The stakes are high: The US presidential election next Tuesday will shape the world for years to come. Not only because Joe Biden and Donald Trump have radically different ideas about immigration, health care, race, the economy, climate change, and the role of the state itself, but because they represent very different visions of the US’s future as a technology superpower.
A huge task: Whoever wins, it won’t be enough to fix the US’s abject failures in handling the pandemic and tackling climate change. He will also have to get the country back on a competitive footing with China, a rapidly rising tech superpower that now has the added advantage of not being crippled by covid-19. To do that, he’ll have to make up for years of government neglect—long predating the current president—of the kind of research that made the US the world’s technology center in the first place.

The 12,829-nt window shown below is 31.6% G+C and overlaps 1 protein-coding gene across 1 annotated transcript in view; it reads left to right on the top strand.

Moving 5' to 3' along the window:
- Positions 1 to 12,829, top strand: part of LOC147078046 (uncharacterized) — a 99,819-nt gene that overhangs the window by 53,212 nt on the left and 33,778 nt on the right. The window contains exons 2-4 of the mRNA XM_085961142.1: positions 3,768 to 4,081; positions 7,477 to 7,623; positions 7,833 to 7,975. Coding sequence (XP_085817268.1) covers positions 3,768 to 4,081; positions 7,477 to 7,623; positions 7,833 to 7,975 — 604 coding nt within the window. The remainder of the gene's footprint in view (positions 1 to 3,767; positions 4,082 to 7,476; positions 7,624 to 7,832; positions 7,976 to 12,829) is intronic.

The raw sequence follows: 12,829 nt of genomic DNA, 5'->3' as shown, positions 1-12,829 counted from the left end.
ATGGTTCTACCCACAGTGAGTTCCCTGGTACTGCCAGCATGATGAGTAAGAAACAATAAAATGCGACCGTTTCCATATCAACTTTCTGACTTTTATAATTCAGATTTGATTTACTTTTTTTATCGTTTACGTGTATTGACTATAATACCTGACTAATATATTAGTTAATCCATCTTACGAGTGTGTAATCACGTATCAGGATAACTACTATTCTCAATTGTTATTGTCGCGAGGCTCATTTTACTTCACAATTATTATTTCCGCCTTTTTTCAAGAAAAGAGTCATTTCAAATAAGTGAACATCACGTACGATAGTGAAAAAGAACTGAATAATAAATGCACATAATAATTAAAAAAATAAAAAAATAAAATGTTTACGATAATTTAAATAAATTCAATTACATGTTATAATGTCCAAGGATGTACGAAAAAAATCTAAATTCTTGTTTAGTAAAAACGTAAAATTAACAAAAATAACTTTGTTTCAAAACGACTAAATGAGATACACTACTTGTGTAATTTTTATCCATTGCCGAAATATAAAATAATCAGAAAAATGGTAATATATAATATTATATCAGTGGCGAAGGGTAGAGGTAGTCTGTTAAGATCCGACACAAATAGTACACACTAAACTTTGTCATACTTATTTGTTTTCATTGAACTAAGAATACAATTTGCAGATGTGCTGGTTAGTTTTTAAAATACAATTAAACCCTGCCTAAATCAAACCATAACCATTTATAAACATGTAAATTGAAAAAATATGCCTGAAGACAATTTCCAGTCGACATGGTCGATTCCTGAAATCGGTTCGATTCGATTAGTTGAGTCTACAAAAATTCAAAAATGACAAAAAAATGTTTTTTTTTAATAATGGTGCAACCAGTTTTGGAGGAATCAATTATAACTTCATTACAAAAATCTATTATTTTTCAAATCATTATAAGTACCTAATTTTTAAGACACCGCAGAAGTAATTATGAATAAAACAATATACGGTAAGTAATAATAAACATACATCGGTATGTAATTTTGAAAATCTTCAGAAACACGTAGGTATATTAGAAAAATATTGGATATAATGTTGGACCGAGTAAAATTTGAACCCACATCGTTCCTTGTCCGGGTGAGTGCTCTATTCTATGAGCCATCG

The main issues: The US’s technological primacy was weakening well before Trump. For decades, the US has been turning its back on the essential role of government in supporting science and technology. It’s become increasingly clear that while the venture capital model is good at building things people want, it’s less good at producing things society needs in order to solve hard, long-term problems. The old stereotype that the US invents things and China manufactures them is more out of date than ever. China is catching up to the US as an inventor and leaving it in the dust as a manufacturer. This is a good thing for the world as a whole; more competition means more sources of new ideas. But the US’s position in such a world is looking increasingly weak. Read the full story.